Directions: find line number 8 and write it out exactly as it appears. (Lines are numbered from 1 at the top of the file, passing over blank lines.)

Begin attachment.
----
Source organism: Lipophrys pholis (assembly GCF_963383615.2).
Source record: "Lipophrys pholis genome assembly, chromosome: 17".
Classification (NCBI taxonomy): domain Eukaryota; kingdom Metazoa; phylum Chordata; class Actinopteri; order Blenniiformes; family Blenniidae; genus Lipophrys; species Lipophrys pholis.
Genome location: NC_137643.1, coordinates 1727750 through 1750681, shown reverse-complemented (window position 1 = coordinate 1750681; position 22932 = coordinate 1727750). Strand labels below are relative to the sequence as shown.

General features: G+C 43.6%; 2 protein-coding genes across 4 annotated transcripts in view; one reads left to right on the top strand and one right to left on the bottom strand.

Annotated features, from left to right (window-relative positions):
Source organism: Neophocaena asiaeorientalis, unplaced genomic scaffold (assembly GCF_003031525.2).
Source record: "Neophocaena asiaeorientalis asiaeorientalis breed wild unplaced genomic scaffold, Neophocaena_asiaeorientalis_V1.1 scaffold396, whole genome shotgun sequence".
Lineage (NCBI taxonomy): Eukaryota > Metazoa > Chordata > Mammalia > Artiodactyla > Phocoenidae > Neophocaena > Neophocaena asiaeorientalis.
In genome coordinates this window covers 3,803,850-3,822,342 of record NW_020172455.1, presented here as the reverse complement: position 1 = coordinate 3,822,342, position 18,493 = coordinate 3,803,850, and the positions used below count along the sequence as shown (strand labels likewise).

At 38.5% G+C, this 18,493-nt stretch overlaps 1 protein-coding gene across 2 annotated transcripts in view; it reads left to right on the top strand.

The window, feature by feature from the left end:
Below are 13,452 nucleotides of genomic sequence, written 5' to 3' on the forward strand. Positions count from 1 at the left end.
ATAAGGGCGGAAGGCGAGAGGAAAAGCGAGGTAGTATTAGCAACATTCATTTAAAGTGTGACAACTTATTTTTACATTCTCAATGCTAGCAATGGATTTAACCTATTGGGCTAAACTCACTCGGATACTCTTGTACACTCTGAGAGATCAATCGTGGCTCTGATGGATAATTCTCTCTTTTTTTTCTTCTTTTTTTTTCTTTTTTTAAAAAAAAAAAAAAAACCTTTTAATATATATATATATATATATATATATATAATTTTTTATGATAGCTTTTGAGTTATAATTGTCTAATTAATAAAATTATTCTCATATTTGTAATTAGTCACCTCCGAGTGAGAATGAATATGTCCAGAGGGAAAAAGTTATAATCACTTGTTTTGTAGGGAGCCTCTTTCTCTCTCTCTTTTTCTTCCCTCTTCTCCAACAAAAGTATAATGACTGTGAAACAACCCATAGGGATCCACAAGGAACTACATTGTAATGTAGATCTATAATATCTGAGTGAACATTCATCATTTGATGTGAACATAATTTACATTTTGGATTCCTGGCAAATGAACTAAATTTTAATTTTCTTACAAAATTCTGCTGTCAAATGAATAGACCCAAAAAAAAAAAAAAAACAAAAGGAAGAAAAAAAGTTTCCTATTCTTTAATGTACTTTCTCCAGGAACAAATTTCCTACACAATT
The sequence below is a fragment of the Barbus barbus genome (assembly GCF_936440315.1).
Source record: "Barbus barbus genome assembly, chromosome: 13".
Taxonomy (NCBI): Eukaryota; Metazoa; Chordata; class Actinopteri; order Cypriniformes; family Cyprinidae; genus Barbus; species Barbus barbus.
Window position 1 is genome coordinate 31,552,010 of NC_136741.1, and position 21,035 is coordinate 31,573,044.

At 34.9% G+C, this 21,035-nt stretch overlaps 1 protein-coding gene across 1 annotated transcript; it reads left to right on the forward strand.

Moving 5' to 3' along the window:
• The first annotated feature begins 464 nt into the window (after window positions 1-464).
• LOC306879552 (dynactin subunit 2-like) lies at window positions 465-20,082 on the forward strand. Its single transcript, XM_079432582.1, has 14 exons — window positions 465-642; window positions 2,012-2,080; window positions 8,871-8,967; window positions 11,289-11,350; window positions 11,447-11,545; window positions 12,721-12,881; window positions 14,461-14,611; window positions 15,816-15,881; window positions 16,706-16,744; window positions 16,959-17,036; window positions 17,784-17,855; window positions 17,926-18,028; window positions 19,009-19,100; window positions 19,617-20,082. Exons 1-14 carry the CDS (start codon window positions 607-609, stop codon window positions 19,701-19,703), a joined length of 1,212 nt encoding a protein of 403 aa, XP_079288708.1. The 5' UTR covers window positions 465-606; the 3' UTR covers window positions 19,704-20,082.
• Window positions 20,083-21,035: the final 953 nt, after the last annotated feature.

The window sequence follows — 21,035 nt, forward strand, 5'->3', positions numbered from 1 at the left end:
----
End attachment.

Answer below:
Source record: "Neophocaena asiaeorientalis asiaeorientalis breed wild unplaced genomic scaffold, Neophocaena_asiaeorientalis_V1.1 scaffold396, whole genome shotgun sequence".